Small Basic even apologizes! How often does software do that? =^)
Especially apologizing for the mistakes that you made!!! Okay, so we know they weren’t intentional. You didn’t intentionally make those mistakes. They were accidents. For example, one kid accidentally hits another kid in his hand with a plastic mallet because she was aiming for the plastic blow-up ball that was next to him. You, know, an accident! =^)
Here’s what you see in Small Basic:
Sorry, we found some errors…
The errors pop at the bottom when you compile:
Then after the nice apology, you get some error messages!
11,28: The variable ‘files’ is used, but its value is not assigned. Are you sure you have spelled it correctly?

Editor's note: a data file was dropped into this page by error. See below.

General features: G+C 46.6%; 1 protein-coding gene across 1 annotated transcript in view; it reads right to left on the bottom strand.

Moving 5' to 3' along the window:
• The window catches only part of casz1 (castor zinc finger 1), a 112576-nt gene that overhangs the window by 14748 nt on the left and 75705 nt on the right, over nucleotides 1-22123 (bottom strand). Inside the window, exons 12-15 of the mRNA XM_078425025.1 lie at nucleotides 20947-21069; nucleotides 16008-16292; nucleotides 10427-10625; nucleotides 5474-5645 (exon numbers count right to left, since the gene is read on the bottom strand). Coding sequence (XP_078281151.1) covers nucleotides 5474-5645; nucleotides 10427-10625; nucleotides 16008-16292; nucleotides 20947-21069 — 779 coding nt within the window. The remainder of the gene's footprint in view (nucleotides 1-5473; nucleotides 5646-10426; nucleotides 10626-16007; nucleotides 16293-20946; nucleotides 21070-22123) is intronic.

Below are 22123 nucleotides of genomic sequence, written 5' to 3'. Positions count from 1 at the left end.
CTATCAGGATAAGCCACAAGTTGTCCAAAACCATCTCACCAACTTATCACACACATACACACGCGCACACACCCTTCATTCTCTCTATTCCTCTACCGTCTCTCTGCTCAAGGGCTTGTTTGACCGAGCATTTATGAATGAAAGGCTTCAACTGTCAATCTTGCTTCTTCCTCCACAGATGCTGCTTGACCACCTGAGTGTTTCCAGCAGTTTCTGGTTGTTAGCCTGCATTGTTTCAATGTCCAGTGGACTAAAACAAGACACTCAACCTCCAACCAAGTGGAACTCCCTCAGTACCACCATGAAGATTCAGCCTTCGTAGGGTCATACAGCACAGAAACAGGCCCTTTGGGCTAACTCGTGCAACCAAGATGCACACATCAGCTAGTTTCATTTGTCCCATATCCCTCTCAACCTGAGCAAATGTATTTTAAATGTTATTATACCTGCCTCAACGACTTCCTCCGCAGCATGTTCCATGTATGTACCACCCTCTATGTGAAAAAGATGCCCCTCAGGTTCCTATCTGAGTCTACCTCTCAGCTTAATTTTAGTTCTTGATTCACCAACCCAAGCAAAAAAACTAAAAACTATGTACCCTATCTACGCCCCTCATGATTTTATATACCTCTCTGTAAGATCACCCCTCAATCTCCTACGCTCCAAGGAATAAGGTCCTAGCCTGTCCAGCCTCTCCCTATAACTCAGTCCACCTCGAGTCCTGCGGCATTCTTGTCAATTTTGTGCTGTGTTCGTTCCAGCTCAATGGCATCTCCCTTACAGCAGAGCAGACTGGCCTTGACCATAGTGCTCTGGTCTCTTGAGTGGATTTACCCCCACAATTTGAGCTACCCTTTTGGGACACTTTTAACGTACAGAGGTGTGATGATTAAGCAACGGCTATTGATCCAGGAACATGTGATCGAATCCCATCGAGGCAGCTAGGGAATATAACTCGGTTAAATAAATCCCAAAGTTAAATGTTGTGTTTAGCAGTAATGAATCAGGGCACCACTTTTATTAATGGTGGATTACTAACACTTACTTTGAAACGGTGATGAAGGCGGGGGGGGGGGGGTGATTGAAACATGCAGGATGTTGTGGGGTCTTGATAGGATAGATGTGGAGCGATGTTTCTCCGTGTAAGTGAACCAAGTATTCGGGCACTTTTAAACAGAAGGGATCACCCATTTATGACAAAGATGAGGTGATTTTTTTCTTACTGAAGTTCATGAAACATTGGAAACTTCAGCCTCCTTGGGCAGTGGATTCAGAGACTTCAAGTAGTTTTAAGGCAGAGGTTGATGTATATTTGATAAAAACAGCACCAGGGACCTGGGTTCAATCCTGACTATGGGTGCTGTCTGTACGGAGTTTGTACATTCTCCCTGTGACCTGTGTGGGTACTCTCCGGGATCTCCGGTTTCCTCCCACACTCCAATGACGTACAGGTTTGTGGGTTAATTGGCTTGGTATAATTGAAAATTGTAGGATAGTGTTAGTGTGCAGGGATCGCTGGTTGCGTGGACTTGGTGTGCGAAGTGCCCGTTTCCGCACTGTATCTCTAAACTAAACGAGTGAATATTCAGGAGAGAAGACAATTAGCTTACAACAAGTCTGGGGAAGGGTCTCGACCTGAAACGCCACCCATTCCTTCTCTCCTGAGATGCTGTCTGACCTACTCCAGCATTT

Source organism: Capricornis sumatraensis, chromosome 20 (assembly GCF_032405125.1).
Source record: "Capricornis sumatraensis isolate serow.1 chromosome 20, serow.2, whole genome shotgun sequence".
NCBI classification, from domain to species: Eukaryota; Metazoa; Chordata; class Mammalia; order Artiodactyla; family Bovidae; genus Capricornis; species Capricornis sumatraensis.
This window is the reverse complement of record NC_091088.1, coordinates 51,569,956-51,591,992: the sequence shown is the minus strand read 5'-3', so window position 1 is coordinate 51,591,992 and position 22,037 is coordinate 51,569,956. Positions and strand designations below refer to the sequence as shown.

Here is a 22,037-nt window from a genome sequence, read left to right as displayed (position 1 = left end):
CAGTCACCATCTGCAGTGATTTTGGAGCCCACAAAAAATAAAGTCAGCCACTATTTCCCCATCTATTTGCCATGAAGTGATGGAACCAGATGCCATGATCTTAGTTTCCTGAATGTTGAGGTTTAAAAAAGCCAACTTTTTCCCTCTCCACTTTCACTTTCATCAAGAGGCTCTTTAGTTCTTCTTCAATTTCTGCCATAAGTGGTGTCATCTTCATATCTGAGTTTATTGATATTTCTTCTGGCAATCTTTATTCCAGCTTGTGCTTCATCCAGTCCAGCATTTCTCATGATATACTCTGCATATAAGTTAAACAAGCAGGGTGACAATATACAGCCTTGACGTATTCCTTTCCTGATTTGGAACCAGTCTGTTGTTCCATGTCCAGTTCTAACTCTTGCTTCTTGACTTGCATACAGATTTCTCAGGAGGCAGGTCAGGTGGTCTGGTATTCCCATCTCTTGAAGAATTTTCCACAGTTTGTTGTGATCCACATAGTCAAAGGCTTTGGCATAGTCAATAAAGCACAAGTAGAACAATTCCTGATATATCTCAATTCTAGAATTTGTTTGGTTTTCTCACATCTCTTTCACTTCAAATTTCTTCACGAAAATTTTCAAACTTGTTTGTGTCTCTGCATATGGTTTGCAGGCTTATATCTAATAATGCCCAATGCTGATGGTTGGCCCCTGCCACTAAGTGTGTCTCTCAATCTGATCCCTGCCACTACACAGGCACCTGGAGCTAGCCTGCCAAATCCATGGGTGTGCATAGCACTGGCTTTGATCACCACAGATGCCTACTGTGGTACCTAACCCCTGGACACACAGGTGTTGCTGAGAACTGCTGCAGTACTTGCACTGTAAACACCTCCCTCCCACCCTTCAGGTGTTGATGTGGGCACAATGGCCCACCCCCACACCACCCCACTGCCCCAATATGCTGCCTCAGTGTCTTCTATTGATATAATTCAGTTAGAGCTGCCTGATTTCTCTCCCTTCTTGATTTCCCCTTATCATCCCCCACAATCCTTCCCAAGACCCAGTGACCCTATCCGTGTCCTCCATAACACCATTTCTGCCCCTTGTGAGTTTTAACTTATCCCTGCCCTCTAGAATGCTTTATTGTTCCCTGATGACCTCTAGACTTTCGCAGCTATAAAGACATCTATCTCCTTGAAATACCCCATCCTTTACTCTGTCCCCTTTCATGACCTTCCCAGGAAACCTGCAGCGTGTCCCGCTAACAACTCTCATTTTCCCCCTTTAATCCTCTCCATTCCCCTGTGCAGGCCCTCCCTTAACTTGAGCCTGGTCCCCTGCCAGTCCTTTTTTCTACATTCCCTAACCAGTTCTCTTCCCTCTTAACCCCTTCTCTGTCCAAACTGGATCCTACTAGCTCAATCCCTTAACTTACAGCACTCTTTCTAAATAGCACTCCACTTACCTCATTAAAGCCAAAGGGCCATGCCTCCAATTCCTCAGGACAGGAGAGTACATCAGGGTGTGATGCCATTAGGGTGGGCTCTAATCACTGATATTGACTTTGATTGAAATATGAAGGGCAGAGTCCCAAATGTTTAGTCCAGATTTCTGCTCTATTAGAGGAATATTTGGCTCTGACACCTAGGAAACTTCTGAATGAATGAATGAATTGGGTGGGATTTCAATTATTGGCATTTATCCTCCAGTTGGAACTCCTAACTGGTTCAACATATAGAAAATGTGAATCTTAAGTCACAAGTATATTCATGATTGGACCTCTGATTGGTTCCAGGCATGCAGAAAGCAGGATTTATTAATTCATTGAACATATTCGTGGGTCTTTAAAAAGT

Nice! It even suggests what’s most often the problem… that you’re referring to a variable, but your spelling of the variable is, well, variable!!! (I’m so punny.)
Numbers mean lines and columns of source code, and you can jump into the point in source program by double clicking the error message! Sweet! Small Basic is so nice!
But sometimes, your program hits the error while it’s running! It stops and pops up a runtime error window:
That’s one good reason to test your program, so that your users don’t have to see these windows pop up!
Here’s one example of a runtime error:
Value was either too large or too small for a Decimal.
at System.Decimal..ctor(Double value)
at System.Decimal.op_Explicit(Double value)
at Microsoft.SmallBasic.Library.Math.Remainder(Primitive dividend, Primitive divisor)
Then you get a nice description of what might be the problem (and a list of the lines of code). You get exactly what you need to fix your code!
Learn more about Small Basic: http://blogs.msdn.com/b/smallbasic/
Have a Small and Basic day!
– User Ed